Jim Hughson and Don Taylor are back and if you hated Don Taylor last year you probably still will. I will admit at first I couldn’t stand the guy, but after awhile I had to admit that some of the stuff he was saying was kind of funny. This year it seems better, less juvenile, but that might be simply cause I am used to the style. Hughson is his usual self, generally on top of the action and into the game. Well done.
The franchise mode allows you to play through 10 seasons, but it is not particularly deep. At the end of each season you are presented with a list of players who retired and then you can move on to the rookie draft. The rookie draft is 2 rounds and you are given the tip that it is better to choose players with high potential over players with high overall rating. All the attributes are listed for each player, but there is no scouting report or any other type of information.
The free agent signing is pretty straight forward there is no negotiation involved since there are no contracts or salaries for any of the players. When you select a player from the free agent list you see a little icon of a face, if the player is very interested you will see a happy face if he is not you will get a frown, and so forth depending on the level of interest. Once you have made some selections and hit the start button, players may choose to sign with you or another team. You go through this process until all the players are signed. Building your team this way is more a function of luck than any thing else, if you are a good team to begin with you have a better chance of signing the top players.
You can also try to build your team through trades, however I had a hard time pulling off any deals that would actually help my team. Most trades that would be even slightly to your advantage are rejected. The CPU on occasion will offer you a trade but again they are rarely to your benefit.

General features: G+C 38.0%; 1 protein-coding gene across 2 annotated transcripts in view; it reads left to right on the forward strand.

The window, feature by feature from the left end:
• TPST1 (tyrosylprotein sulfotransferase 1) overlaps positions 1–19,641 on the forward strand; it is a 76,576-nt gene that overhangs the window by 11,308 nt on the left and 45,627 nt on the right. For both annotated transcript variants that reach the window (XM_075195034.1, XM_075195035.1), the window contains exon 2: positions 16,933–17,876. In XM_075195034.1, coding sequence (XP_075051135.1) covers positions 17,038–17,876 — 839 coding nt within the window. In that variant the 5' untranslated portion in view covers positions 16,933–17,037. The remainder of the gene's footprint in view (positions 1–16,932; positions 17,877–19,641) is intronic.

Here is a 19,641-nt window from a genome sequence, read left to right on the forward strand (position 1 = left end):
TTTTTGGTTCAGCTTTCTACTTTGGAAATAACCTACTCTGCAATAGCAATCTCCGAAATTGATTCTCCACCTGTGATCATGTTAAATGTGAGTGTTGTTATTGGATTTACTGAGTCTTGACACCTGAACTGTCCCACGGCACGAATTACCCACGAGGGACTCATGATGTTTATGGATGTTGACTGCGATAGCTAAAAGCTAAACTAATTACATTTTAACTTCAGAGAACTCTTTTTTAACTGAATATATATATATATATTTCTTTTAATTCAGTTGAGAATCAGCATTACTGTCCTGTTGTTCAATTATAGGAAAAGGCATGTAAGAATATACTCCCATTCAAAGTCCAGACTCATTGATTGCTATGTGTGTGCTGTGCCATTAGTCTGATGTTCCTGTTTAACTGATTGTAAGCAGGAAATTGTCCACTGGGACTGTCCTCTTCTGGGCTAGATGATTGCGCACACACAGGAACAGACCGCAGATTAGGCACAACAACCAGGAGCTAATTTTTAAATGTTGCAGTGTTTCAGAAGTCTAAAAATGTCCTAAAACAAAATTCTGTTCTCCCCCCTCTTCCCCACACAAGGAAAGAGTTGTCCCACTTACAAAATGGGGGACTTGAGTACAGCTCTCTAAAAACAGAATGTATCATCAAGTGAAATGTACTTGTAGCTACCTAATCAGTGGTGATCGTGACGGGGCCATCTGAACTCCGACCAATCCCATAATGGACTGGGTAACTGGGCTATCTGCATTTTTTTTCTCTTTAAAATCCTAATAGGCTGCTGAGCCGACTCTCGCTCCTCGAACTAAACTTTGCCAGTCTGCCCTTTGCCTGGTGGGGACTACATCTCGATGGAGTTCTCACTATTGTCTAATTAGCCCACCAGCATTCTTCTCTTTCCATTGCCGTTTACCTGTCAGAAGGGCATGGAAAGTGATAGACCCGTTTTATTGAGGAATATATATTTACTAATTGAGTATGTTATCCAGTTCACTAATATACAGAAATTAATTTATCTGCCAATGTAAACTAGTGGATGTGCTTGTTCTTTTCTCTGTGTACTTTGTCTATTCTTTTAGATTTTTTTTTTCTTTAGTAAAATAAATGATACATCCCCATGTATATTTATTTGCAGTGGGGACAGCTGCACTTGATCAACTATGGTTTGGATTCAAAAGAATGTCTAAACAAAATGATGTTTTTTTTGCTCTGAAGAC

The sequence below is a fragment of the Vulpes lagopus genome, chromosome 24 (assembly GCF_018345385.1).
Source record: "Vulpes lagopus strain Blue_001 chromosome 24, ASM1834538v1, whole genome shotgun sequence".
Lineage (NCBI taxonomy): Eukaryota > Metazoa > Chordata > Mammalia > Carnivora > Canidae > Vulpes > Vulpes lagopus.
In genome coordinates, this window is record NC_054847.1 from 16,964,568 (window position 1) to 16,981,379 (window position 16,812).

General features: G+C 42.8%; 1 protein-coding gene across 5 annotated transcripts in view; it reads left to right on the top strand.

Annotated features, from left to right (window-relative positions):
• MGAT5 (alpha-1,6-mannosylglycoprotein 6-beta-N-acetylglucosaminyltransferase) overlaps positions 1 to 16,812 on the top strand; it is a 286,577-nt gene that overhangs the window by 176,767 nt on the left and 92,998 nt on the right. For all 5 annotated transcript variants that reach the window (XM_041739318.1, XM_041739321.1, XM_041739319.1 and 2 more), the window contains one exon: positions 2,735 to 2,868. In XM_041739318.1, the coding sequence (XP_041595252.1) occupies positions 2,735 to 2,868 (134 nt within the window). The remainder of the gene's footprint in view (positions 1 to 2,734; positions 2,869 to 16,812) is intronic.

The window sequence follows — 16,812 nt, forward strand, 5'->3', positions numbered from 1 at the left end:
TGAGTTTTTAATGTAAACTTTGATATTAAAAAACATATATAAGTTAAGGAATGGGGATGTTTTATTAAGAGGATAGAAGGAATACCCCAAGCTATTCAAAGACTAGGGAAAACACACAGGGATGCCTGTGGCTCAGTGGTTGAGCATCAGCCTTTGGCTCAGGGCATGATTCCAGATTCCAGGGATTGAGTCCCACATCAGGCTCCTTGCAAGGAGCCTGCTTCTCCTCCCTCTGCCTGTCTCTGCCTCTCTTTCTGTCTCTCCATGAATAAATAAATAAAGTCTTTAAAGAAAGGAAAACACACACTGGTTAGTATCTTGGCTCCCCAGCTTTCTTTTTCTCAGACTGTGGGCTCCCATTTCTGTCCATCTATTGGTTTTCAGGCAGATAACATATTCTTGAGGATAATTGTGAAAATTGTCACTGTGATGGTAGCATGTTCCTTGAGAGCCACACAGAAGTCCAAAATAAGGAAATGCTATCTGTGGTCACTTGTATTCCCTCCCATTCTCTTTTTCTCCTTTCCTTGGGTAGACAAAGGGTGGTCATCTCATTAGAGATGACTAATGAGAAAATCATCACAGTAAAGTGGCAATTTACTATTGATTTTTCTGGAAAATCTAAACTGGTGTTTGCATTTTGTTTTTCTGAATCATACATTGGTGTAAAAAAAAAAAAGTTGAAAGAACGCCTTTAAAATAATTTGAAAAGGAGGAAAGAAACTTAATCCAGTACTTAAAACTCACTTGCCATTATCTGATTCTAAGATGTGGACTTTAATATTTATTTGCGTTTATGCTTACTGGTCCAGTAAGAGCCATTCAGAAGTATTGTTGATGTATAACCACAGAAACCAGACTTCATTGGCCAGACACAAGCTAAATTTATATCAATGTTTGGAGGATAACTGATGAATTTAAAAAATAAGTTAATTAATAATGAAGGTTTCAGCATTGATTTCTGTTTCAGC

Simulation of the season and game is pretty well done, the only issue that I have is that the amount of goals scored is a little low. The points leaders were around a point a game, until I got a few seasons in, then some of the draft choices were breaking over 100 points. The top rookies you draft are rated higher than the top young players that already exist, which just doesn’t seem right to me.
Injuries play a major factor in your season if you simulate a season. One season with the Black Hawks I had 91 points and made it too the Stanley Cup Semi – Finals. I re – simmed the season and ended up with the worst record in the league, mostly due to a variety of injuries and I guess the luck of the draw. I think this is a good feature it shows that there is variety in the simming of each season. I do however think this is a game meant to be played and not simmed.
There is a playoff mode and a International tournament mode. A Create a player mode that is fairly detailed, with first name recognition. NHL Cards which you can purchase with points you earn from completing certain tasks, the difference between this and Madden cards is that you only earn the points from completing a task once, so it eventually makes it hard to rack up points and buy cards.
A good solid hockey game. Note the word “game” and not simulation or arcade. NHL2003 provides a fast paced, action packed hockey game. There is room for improvement in execution of strategy and AI but it looks great, sounds great and is fun to play.